Desperate Housewives looms large over Emmys

The ABC network,
on the rebound from a lengthy ratings slump, appears
headed for a banner night at the Emmy Awards on Sunday with
its two breakout hits, Lost and Desperate
, heavily favored to sweep U.S.
television's highest honors. Both shows represent a turning
point for the Emmys and for prime-time TV generally,
invigorating the often repetitive awards competition
and ushering in a new wave of formula-breaking shows
to television this season.

Desperate Housewives, a wry, steamy saga of
suburban intrigue that ranked as the top-rated new show last
season, is competing in 15 Emmy categories, including
the race for best comedy, tying veteran NBC sitcom
Will & Grace as this year's most
nominated series. If Housewives wins for best comedy,
as many expect, it would mark ABC's first
outstanding-comedy prize since 1988, when the award
went to The Wonder Years. ABC also won the top
drama award that year with thirtysomething.

Desperate Housewives, which some TV sitcom
veterans have grumbled is more of a drama wedged unfairly
into the Emmys' comedy contest, led the way for a
ratings turnaround at the Walt Disney–owned
network last season and sparked a parade of new
female-skewing shows on other networks. Housewives,
from out creator Marc Cherry, also has yielded
best-actress nominations for three of its
stars—Marcia Cross, Teri Hatcher, and Felicity
Huffman—with most critics picking Hatcher and
Cross as front-runners. If the ladies of Wisteria Lane
end up canceling each other out, however, two-time winner
Patricia Heaton could eke out yet another Emmy for her
role as the Ray Romano's sharp-tongued wife on the
final season of CBS hit Everybody Loves Raymond. The
contest for best actor in a comedy is harder to call
this year, with most observers seeing a three-way race
among three past winners—Romano, Eric McCormack of
Will & Grace, and Tony Shalhoub of USA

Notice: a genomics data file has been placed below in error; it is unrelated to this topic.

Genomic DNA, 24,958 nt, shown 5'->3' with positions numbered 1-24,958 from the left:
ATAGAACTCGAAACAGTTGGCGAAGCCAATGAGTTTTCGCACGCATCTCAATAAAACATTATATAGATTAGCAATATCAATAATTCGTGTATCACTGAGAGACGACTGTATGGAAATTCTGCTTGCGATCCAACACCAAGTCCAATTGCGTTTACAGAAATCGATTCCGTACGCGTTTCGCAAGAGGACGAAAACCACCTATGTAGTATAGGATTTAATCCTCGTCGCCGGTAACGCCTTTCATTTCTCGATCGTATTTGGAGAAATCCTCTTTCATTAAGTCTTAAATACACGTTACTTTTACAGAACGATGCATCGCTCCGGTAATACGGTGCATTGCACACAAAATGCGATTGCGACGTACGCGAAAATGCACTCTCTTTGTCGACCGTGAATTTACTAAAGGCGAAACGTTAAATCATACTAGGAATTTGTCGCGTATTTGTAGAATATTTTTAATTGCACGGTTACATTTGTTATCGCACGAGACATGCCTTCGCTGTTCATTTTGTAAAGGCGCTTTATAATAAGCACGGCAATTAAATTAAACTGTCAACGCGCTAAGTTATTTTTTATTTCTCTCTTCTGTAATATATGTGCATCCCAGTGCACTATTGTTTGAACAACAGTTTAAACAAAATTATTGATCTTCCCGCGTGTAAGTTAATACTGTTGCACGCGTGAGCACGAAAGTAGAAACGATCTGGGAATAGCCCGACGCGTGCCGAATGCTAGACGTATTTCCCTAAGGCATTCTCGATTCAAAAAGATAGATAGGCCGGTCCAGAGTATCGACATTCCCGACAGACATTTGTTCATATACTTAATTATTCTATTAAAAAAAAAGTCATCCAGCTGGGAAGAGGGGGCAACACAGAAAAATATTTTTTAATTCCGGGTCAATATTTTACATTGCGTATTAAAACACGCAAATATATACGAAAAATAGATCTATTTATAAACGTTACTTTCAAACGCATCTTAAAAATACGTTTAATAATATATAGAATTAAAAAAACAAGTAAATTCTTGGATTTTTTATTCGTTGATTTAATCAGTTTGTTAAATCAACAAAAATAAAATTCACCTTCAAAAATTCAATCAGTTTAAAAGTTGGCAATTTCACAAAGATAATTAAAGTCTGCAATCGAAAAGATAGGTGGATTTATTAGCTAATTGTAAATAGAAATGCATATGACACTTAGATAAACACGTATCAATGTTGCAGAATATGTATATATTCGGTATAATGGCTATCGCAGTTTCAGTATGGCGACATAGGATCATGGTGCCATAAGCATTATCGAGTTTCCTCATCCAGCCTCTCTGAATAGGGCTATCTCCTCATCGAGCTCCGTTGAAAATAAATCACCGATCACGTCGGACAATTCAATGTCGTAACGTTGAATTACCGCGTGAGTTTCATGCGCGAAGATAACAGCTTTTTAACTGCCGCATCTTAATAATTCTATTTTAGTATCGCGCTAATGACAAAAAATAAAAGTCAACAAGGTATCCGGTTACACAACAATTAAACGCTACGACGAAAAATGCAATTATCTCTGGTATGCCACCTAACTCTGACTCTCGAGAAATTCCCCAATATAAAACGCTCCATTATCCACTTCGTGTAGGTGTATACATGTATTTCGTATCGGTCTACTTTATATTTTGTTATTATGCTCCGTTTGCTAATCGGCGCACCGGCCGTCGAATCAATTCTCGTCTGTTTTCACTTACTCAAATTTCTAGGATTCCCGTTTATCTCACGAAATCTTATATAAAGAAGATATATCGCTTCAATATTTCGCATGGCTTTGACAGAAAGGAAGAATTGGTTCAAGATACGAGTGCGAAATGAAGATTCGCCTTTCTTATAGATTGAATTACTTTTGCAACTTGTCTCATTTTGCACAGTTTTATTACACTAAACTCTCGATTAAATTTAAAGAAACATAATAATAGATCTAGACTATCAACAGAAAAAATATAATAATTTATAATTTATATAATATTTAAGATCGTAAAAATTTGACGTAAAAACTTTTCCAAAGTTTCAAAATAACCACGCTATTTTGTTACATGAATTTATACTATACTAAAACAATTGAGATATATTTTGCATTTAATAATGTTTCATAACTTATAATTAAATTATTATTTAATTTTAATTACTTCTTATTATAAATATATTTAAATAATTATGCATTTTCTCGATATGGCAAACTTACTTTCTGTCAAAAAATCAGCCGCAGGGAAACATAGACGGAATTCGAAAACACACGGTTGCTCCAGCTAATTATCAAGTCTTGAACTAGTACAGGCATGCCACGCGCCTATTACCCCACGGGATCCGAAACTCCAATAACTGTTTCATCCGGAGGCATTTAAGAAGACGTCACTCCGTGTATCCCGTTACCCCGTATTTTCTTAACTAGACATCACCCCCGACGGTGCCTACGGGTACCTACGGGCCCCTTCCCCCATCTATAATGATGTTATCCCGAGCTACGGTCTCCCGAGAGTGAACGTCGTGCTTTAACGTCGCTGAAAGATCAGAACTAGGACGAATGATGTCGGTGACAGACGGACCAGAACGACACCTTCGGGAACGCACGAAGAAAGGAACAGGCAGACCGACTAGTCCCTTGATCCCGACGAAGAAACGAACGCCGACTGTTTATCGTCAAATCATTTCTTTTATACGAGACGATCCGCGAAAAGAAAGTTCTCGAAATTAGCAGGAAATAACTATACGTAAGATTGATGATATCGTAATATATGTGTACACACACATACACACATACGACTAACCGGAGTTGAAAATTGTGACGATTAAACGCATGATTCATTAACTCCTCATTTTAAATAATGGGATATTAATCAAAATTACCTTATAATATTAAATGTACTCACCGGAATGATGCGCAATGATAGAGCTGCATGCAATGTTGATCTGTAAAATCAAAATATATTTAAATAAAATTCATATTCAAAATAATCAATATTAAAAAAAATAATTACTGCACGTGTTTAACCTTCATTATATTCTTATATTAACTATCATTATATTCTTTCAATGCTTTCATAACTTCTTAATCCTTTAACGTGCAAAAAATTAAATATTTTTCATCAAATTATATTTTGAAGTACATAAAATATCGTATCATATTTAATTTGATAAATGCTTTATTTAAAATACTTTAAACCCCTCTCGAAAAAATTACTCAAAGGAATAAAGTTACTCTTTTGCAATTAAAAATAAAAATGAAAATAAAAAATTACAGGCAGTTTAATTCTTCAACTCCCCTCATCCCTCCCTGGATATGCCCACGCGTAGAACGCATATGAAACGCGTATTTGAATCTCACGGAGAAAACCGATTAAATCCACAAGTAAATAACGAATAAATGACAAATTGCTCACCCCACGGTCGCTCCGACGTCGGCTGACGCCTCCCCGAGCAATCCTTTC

Network's Monk.

Meanwhile, ABC's
eerie new castaway thriller Lost, widely seen as
sparking a trend toward high-concept, supernatural
themes in prime time this fall, leads the field of
drama series contenders with 12 nominations. Most observers
say Lost—like Housewives in the
comedy race—is a virtual shoo-in for the
coveted best-drama prize. But they point to the British
star of a Fox hit, Hugh Laurie, as the odds-on favorite to
win best actor in a drama for his role as the grumpy
doctor with a limp on House. James Spader also is a
contender for his portrayal of an ethically challenged
attorney on ABC's Boston Legal. In the battle for
best actress in a drama, Emmy watchers have singled
out the stars of two cop shows—Glenn Close for
her role on cable network FX's The Shield and
Mariska Hargitay from NBC's Law & Order:
Special Victims Unit

If predictions
prove correct for Housewives and Lost,
both would break with tradition by winning top honors
in their first seasons. Emmy voters typically
gravitate toward older, familiar shows. Housewives
has another potential strike against it as a show that
plays like a prime-time soap opera, a genre that even
in its Dallas and Dynasty heyday tended to get

Likewise, the
fantasy element of Lost could prove a turnoff
to Emmy voters, who have a history of preferring more
realistic offerings, according to Emmy pundit Tom O'Neil,
host of the entertainment awards Web site He said NBC's political drama The
West Wing
, a four-time past winner, posed the
biggest threat to Lost in this year's race
because it "feels important." But he said that "buzz
and the cool factor" give an edge to Lost.
"Lost and Desperate Housewives revitalized
broadcast television, which is the business of the
vast majority of Emmy voters, and they appreciate
that," O'Neil told Reuters.

Other nominees
for best drama are the Fox espionage thriller 24 and
two HBO productions—the gritty, vulgar Western
Deadwood and funereal family soap Six Feet
, which just ended its last season. Rounding
out the comedy race are last year's winner, Arrested
on Fox, as well as Will & Grace,
the NBC hospital sitcom Scrubs, and Everybody
Loves Raymond
, which just completed its nine-year
run on CBS. (Reuters)

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